Carmelo Anthony's offensive stat line for the U.S. Olympic basketball team's first game, against host nation China, could hardly be less impressive: 0 for 3 from the field and 3 out of 4 from the line, for a grand total of three points. Moreover, he helped provide one of China's rare highlights in America's 101-70 rout: At one point, he went up for a rebound near the basket only to have seven-footer Yi Jianlian sweep the ball from between his hands and pound it through the hoop.
Nevertheless, there were some reasons to feel positive about Anthony's performance. Specifically, he actually defended the ball on occasion.
No, Melo didn't make a slew of steals, and while he came up with some rebounds, he was hardly the dominant player from that perspective. Yet he was very active, moving his feet and putting out something close to maximum effort when the man he was guarding had the ball -- and even sometimes when he didn't.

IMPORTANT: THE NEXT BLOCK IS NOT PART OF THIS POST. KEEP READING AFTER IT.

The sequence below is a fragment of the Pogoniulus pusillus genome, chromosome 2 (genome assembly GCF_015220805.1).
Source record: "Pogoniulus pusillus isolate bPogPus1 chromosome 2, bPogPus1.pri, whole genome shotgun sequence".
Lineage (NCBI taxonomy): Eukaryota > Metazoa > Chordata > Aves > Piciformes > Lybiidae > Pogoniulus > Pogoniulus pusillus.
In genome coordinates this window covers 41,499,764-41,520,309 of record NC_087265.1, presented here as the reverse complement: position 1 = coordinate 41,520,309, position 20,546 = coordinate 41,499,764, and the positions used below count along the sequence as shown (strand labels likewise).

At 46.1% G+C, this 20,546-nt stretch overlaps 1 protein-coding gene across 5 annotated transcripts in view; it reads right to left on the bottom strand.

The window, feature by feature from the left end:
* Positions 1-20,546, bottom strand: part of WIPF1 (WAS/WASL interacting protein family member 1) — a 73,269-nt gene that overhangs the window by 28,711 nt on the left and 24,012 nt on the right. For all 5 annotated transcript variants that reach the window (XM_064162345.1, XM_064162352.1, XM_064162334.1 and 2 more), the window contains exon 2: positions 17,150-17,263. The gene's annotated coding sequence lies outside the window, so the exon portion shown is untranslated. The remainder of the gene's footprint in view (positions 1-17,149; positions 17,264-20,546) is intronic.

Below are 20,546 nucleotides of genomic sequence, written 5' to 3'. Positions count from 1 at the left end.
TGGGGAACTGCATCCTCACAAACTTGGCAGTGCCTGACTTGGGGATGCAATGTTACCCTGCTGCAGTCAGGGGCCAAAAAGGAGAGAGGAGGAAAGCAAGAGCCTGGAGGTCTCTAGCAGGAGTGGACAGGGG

Stop the presses.
If you like this story, consider signing up for our email newsletters.
SHOW ME HOW
Anthony's efforts prove he can play decent D when he puts his mind to it. Apparently U.S. coach Mike Krzyzewski has helped him understand that if he doesn't, he won't stay on the court, especially given the talent coming off the bench: Dwyane Wade, Carlos Boozer, Chris Bosh and so on. That'll be a tougher sell coming from Nuggets head man George Karl. What's he supposed to threaten? That Chris "The Birdman" Andersen will take all Melo's minutes from now on? But for now, let's hope that some of Anthony's Olympic experiences carry over to the upcoming NBA season. Because if they don't, the Nuggets hopes for a second consecutive fifty-win season will go the way of that gold medal Anthony didn't win in the 2004 games. -- Michael Roberts